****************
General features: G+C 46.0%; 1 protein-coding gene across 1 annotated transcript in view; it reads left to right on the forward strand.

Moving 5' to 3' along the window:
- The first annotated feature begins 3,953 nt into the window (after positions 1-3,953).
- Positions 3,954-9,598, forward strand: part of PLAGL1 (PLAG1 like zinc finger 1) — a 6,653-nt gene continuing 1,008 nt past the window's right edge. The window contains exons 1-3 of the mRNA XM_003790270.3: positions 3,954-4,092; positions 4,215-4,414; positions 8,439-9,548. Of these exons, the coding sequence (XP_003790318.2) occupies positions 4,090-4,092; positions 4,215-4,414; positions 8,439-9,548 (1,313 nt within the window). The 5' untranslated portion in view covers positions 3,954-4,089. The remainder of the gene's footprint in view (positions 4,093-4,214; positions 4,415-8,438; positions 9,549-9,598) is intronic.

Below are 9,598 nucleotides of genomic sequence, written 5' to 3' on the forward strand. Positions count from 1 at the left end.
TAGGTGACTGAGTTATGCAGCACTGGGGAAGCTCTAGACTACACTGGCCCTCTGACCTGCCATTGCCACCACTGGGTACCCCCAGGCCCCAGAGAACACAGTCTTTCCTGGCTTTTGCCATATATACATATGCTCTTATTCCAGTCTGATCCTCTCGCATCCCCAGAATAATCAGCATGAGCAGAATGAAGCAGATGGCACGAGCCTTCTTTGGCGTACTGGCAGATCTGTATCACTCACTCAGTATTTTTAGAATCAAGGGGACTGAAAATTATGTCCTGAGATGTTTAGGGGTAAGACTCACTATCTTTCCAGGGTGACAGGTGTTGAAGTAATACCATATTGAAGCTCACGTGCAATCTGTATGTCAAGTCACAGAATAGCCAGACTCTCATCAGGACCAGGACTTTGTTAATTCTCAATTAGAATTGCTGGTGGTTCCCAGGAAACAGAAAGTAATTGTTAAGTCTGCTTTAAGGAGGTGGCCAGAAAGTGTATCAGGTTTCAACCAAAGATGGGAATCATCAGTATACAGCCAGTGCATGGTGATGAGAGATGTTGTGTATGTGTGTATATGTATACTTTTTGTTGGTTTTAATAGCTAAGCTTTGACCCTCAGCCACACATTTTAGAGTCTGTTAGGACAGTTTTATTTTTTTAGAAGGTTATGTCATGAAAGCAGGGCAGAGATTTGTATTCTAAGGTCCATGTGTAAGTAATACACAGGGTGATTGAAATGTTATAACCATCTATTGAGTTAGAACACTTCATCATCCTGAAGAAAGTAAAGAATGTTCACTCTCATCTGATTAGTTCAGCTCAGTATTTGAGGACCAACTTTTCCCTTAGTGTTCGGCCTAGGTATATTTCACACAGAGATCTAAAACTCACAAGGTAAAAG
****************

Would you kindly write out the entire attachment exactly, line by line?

General features: G+C 46.0%; 1 protein-coding gene across 1 annotated transcript in view; it reads left to right on the forward strand.

Moving 5' to 3' along the window:
- The first annotated feature begins 3,953 nt into the window (after positions 1-3,953).
- Positions 3,954-9,598, forward strand: part of PLAGL1 (PLAG1 like zinc finger 1) — a 6,653-nt gene continuing 1,008 nt past the window's right edge. The window contains exons 1-3 of the mRNA XM_003790270.3: positions 3,954-4,092; positions 4,215-4,414; positions 8,439-9,548. Of these exons, the coding sequence (XP_003790318.2) occupies positions 4,090-4,092; positions 4,215-4,414; positions 8,439-9,548 (1,313 nt within the window). The 5' untranslated portion in view covers positions 3,954-4,089. The remainder of the gene's footprint in view (positions 4,093-4,214; positions 4,415-8,438; positions 9,549-9,598) is intronic.

Below are 9,598 nucleotides of genomic sequence, written 5' to 3' on the forward strand. Positions count from 1 at the left end.
TAGGTGACTGAGTTATGCAGCACTGGGGAAGCTCTAGACTACACTGGCCCTCTGACCTGCCATTGCCACCACTGGGTACCCCCAGGCCCCAGAGAACACAGTCTTTCCTGGCTTTTGCCATATATACATATGCTCTTATTCCAGTCTGATCCTCTCGCATCCCCAGAATAATCAGCATGAGCAGAATGAAGCAGATGGCACGAGCCTTCTTTGGCGTACTGGCAGATCTGTATCACTCACTCAGTATTTTTAGAATCAAGGGGACTGAAAATTATGTCCTGAGATGTTTAGGGGTAAGACTCACTATCTTTCCAGGGTGACAGGTGTTGAAGTAATACCATATTGAAGCTCACGTGCAATCTGTATGTCAAGTCACAGAATAGCCAGACTCTCATCAGGACCAGGACTTTGTTAATTCTCAATTAGAATTGCTGGTGGTTCCCAGGAAACAGAAAGTAATTGTTAAGTCTGCTTTAAGGAGGTGGCCAGAAAGTGTATCAGGTTTCAACCAAAGATGGGAATCATCAGTATACAGCCAGTGCATGGTGATGAGAGATGTTGTGTATGTGTGTATATGTATACTTTTTGTTGGTTTTAATAGCTAAGCTTTGACCCTCAGCCACACATTTTAGAGTCTGTTAGGACAGTTTTATTTTTTTAGAAGGTTATGTCATGAAAGCAGGGCAGAGATTTGTATTCTAAGGTCCATGTGTAAGTAATACACAGGGTGATTGAAATGTTATAACCATCTATTGAGTTAGAACACTTCATCATCCTGAAGAAAGTAAAGAATGTTCACTCTCATCTGATTAGTTCAGCTCAGTATTTGAGGACCAACTTTTCCCTTAGTGTTCGGCCTAGGTATATTTCACACAGAGATCTAAAACTCACAAGGTAAAAG